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How market-based visas meet political needs
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Princeton Policy Advisors advocates for a
to solve illegal immigration across the US
In this post, we consider some of the related
Bills pertaining to immigration struggle to find
sufficient political support in Congress to pass
into legislation. The prospects for such support
can be assessed ex-ante using
, historically taught in public policy schools like
my alma mater, Columbia University’s School of
International and Public Affairs.
In the business world, everything ultimately boils
down to a single objective function, some version
of return on equity. In the world of politics, we
have three separate objective functions which align
with the major ideologies. Egalitarians would like
everyone to be equal, even if all are poor.
Classical liberals (libertarians) want maximum
scope for the individual (which is not conceptually
dissimilar from ROE in practice). And conservatives
want to maximize the benefit to the group and its
members. These objectives cannot be reconciled
mathematically, which is why politics is
For any given policy, usually two ideologies are
for and one against; or two against and one for.
For example, Medicaid can be justified in
egalitarian terms as taking from the rich to uplift
the sick and poor; or it can be justified in
conservative terms as fulfilling our duty to take
care of society’s weaker members. The egalitarian
approach is bottom up, and the conservative
approach is top down, but either can lead to
essentially the same policy. (And that’s how
Republicans become big spenders, by the way.)
In addition to the three ideological groups,
stakeholder analysis also considers economic
interests, in this case, Hispanics, businesses and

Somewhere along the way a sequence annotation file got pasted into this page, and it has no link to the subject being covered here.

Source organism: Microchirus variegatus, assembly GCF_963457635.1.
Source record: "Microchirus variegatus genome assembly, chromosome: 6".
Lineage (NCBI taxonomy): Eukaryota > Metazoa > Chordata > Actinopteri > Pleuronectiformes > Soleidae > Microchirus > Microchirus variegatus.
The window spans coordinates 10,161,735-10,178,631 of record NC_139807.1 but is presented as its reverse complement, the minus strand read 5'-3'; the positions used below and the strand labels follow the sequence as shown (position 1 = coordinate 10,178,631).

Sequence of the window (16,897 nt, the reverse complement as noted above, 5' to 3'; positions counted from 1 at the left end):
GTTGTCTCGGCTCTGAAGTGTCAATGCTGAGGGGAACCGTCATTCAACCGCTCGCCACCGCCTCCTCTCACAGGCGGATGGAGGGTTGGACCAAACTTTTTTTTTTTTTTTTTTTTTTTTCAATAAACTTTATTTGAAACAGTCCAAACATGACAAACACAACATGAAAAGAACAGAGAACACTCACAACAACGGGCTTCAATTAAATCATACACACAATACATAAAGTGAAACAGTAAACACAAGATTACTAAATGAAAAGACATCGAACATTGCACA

unions. Hispanics want legal status, market access,
and to maximize take home pay. Businesses want
ample, low cost labor. Unions want to protect US
workers by limiting foreign competition. As a
practical matter, Hispanics can be lumped with
Democrats, business with classical liberals
(libertarians) and unions perhaps fit best with
social conservatives today.
With respect to illegal immigration, each of the
stakeholders has a list of specific goals they
would like to achieve. Our version of this criteria
list by stakeholder group can been seen below.
Any policy proposal — including HR 5038, the
various Goodlatte bills, a universal immigration
bill like the ‘Strengthening America’s Workforce
Act’, or market-based visas — can be assessed
using this list.
For example, Ideal Immigration advocates for a
universal immigration policy which lets in as many
immigrants as businesses care to hire at a visa
price of $2,500 / year. On the chart below, we can
assess the prospects for this proposal by each
stakeholder’s specific criteria.
Such a proposal largely serves libertarian and
business interests. Conservatives, however, will
flatly reject any unlimited immigration proposal.
Thus, at a minimum, both houses of Congress and the
White House must be held by Democrats for unlimited
immigration to pass. But the situation is much
worse than this. The Ideal proposal was largely
embodied in a draft bill entitled the
‘Strengthening America’s Workforce Act’ (SAWA).
After this bill was sent around for comment, it
picked up a clause which prevents undocumented
immigrants from participating, ie, no amnesty. This
implies businesses could import, say, legal, lower
cost Asian labor to displace undocumented Hispanic
workers in the US. This is a deal killer for
Hispanics. And unions will reject the proposal
because it opens the US labor market to unlimited
foreign competition. Thus, our framework shows that
Ideal’s proposal is unlikely to garner material
support on either left or right. It is a
non-starter by a very large margin.
Market-based visas are predicated on the assumption
that employers are entitled to hire employees; that